Danelle Cutting: Everyone learns during Farm School

Published 12:00 am Friday, January 16, 2015

By Danelle Cutting

Rowan Cooperative Extension

Last week, the Southern Piedmont Farm School started. We are going to have an awesome class. We have 36 participants from Union, Forsyth, Davie, Davidson, Mecklenburg and Rowan counties. Most are new farmers, but some have a few years under their belts.

It is great hosting a program that is so important. Agents across the state are helping teach five schools, including Blue Ridge, Foothills, Sandhills, Military and Southern Piedmont. Each class will visit farms in their region and learn business skills needed to run a farm. This is the fourth year for the farm school, and through the team effort we have been able to host five schools this year.

Each year, the program has improved. We are working to standardize the curriculum for the business classes.

Since starting the farm school, participating agents have helped teach more than 200 new and transitioning farmers how to effectively manage their farming operations. Unfortunately, many people get into farming and get in over their heads and end up having the farm go under. Farm School is helping prevent that casualty. Our mission is to help farms become sustainable and by our own sustainable definition, we mean keeping the lights on, bills paid, and the continuation of the farm.

A typical question we get is, “Who really attends farm school?” Each year, we have tried to see if there is a trend of who attends the schools and each year, ages, races and cultural backgrounds change. There is not a stereotypical farm school participant. That makes it difficult for us, but it also makes the courses more interesting because we detail the school to the needs of the participants.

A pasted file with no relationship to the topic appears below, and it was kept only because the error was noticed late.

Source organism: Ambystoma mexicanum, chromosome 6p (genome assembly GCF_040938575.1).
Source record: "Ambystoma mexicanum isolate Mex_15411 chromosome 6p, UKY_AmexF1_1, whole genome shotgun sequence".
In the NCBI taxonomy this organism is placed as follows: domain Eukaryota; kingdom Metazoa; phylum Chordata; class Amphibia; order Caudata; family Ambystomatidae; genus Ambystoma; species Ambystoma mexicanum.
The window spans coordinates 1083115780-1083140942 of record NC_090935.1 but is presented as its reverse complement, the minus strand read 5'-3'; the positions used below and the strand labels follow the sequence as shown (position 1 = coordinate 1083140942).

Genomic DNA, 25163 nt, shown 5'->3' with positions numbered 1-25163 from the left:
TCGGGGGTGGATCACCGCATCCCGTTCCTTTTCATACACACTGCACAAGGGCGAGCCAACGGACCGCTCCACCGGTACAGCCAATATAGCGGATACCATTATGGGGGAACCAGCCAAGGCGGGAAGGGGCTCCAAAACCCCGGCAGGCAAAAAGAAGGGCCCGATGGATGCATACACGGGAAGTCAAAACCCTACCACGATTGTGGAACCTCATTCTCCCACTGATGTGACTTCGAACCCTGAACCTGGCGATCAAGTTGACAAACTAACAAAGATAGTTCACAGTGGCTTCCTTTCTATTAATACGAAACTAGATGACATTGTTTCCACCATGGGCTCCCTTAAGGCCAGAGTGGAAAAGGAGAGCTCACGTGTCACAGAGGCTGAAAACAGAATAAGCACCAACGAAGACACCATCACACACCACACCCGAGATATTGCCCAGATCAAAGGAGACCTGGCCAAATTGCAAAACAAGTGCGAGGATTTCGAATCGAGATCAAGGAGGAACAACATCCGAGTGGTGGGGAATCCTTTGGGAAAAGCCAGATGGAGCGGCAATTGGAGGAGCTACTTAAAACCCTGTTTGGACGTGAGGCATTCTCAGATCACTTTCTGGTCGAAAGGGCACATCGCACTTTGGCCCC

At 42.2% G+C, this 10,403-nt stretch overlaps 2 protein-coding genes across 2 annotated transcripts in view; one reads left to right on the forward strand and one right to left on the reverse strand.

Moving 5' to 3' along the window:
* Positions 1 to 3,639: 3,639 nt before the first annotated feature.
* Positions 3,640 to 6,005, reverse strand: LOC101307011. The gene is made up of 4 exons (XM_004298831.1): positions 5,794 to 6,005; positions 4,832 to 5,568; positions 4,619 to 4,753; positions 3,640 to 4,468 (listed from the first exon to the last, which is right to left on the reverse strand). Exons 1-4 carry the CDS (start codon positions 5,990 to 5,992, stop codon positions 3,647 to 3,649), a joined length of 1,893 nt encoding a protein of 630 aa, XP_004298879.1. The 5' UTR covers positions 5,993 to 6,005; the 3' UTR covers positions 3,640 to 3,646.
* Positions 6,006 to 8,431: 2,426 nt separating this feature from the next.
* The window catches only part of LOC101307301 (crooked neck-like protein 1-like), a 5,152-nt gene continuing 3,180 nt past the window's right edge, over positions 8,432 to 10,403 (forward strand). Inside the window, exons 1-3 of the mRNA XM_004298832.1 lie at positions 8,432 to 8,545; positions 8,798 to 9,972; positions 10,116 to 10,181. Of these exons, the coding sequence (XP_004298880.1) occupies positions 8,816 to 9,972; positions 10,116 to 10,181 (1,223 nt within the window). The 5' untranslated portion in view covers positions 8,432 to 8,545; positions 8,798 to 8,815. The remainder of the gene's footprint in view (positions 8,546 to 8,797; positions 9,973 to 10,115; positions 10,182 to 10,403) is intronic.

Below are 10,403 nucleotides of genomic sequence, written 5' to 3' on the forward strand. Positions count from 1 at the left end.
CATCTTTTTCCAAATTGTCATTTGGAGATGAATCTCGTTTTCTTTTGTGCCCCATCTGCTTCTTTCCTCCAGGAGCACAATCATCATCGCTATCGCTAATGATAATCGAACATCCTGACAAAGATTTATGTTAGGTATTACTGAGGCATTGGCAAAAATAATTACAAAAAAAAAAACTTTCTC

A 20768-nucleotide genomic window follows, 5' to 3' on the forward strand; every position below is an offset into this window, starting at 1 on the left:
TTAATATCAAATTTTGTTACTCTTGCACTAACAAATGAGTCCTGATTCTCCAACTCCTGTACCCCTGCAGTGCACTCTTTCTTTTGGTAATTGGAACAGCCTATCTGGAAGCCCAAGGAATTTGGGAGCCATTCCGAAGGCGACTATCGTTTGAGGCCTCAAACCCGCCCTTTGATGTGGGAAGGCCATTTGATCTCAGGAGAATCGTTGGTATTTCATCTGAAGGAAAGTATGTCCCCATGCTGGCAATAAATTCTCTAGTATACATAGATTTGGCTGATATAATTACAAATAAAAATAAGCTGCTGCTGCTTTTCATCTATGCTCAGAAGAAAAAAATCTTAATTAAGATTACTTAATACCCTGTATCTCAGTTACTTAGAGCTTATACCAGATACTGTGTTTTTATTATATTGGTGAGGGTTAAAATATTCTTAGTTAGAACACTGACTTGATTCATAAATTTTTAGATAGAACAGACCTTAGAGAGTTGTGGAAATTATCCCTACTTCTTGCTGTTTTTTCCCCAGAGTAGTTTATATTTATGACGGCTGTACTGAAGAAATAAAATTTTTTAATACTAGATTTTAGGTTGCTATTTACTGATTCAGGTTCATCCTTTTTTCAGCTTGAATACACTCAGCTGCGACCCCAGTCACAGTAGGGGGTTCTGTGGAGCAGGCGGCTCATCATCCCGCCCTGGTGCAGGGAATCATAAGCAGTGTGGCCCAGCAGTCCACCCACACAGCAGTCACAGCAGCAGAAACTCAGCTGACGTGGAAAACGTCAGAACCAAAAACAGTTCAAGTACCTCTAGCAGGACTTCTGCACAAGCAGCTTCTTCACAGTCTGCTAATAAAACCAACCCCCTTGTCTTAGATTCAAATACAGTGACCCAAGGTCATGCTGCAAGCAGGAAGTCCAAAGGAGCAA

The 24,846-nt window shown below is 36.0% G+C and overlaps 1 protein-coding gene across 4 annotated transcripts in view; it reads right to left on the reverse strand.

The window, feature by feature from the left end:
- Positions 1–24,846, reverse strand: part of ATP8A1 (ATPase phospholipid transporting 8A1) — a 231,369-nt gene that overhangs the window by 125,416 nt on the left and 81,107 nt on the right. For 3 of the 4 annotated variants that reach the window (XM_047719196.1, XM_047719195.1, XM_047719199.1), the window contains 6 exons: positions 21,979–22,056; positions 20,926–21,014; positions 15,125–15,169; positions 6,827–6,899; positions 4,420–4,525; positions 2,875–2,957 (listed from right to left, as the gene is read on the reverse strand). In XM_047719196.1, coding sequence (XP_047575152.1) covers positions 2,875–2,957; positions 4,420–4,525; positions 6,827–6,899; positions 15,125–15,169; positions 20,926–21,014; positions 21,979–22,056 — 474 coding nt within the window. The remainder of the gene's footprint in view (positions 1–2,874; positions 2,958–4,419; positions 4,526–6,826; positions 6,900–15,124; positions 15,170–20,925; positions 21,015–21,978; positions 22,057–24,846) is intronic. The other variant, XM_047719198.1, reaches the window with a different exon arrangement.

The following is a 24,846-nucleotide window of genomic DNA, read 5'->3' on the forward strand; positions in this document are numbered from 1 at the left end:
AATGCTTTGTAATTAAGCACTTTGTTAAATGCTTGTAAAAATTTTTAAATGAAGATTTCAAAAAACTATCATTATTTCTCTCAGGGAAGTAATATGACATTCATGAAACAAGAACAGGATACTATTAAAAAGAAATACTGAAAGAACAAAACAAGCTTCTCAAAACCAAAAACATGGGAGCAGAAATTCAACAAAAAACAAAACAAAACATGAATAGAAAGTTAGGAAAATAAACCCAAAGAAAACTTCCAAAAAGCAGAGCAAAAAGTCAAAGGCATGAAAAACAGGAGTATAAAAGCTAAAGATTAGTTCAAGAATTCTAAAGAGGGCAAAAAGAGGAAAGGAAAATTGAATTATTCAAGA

This program has been effective in teaching business skills while learning production practices. There is rarely a program because I want to share this success with our farmers and our readers. When our current farmers are at the age of 65 and older and no one to turn the farm over to, who are we going to depend on for our food supply? I would like to believe that the farm school will help fill that void, so we can continue having a safe and stable food supply from people we can trust. I hope you can also help support these individuals and our local farmers by buying from them and maybe, even taking the course yourself.

If you are interested in the farm school, helping support local farms, or just want to learn how to garden yourself, contact your local Cooperative Extension Agent, Danelle Cutting, at 704-216-8970.

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